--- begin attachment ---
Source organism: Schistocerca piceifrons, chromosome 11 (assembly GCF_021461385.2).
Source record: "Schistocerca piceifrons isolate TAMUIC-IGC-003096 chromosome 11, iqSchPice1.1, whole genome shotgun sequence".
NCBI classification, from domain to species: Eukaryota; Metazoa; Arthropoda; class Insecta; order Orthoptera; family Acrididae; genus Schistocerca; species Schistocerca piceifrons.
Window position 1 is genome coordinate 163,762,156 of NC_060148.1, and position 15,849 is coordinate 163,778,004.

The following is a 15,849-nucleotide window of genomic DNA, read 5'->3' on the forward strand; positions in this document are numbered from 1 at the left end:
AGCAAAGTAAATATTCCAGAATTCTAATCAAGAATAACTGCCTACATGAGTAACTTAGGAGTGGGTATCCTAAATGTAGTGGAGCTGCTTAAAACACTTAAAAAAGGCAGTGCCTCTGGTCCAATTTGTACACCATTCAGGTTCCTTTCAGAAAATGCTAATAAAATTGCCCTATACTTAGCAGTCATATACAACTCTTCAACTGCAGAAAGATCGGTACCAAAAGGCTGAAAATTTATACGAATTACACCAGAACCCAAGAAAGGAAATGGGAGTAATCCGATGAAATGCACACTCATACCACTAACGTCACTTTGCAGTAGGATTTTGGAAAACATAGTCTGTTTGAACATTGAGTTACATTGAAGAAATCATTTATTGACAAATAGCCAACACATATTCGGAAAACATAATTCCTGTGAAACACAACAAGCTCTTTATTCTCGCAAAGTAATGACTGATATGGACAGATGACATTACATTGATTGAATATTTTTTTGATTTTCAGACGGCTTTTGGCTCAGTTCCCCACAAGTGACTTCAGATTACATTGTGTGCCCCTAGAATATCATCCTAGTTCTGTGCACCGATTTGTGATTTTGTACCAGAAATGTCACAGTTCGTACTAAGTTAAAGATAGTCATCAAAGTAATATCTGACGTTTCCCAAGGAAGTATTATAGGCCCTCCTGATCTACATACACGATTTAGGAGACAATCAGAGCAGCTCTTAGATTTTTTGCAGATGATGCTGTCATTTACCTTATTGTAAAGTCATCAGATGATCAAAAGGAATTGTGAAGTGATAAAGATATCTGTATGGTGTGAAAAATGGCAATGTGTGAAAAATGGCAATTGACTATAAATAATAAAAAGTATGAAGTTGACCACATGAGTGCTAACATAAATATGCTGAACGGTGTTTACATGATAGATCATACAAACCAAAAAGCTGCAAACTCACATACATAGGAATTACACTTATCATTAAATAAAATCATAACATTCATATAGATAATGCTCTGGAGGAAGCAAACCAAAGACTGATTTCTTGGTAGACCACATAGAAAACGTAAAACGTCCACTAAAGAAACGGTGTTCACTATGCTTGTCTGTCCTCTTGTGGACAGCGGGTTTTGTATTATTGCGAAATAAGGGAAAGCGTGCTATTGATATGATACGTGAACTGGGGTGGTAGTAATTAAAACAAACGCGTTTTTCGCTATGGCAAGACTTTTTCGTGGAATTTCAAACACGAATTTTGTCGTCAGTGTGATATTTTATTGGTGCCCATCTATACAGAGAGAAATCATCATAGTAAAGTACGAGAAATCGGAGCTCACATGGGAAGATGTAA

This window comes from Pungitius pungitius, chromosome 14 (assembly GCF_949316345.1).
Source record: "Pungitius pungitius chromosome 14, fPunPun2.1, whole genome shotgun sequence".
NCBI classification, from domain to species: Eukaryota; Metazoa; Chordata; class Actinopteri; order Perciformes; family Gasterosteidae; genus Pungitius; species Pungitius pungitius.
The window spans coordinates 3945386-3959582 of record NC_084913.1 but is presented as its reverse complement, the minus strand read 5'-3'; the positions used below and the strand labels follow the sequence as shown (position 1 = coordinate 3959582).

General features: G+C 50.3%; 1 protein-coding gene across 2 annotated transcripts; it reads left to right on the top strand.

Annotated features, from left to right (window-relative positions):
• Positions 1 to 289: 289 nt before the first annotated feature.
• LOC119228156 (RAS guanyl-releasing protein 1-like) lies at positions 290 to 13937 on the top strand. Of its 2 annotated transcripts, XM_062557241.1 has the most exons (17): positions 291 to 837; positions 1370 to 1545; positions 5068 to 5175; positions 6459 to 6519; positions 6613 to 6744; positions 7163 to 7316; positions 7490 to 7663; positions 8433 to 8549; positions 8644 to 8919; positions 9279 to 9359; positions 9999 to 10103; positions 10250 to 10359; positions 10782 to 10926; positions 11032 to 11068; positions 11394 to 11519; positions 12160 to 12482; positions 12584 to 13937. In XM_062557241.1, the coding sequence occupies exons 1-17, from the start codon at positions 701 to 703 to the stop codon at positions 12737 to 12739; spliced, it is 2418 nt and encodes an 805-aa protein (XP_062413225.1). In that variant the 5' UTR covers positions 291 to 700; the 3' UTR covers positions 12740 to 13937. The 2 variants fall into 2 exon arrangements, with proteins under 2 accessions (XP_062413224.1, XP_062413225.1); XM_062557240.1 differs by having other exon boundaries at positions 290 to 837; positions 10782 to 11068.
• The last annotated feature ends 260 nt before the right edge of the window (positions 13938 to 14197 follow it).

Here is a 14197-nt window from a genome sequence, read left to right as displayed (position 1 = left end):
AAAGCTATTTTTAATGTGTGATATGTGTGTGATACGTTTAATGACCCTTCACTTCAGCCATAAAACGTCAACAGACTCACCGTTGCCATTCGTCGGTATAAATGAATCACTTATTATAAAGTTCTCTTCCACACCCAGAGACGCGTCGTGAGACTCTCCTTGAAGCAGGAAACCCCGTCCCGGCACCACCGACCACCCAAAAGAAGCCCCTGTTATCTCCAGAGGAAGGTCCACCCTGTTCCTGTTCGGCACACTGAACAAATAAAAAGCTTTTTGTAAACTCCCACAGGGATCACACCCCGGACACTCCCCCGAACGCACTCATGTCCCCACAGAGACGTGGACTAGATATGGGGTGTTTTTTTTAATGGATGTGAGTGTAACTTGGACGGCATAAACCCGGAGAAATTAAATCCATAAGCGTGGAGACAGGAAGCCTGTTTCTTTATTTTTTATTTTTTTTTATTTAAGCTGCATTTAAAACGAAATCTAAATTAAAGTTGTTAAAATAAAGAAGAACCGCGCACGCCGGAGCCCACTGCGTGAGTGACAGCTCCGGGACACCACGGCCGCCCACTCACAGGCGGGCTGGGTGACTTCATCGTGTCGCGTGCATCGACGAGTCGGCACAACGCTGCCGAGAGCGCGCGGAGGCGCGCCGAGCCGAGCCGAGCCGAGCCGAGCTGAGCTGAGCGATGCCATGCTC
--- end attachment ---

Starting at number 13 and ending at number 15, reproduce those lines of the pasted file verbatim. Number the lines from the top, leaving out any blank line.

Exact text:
• Positions 1 to 289: 289 nt before the first annotated feature.
• LOC119228156 (RAS guanyl-releasing protein 1-like) lies at positions 290 to 13937 on the top strand. Of its 2 annotated transcripts, XM_062557241.1 has the most exons (17): positions 291 to 837; positions 1370 to 1545; positions 5068 to 5175; positions 6459 to 6519; positions 6613 to 6744; positions 7163 to 7316; positions 7490 to 7663; positions 8433 to 8549; positions 8644 to 8919; positions 9279 to 9359; positions 9999 to 10103; positions 10250 to 10359; positions 10782 to 10926; positions 11032 to 11068; positions 11394 to 11519; positions 12160 to 12482; positions 12584 to 13937. In XM_062557241.1, the coding sequence occupies exons 1-17, from the start codon at positions 701 to 703 to the stop codon at positions 12737 to 12739; spliced, it is 2418 nt and encodes an 805-aa protein (XP_062413225.1). In that variant the 5' UTR covers positions 291 to 700; the 3' UTR covers positions 12740 to 13937. The 2 variants fall into 2 exon arrangements, with proteins under 2 accessions (XP_062413224.1, XP_062413225.1); XM_062557240.1 differs by having other exon boundaries at positions 290 to 837; positions 10782 to 11068.
• The last annotated feature ends 260 nt before the right edge of the window (positions 13938 to 14197 follow it).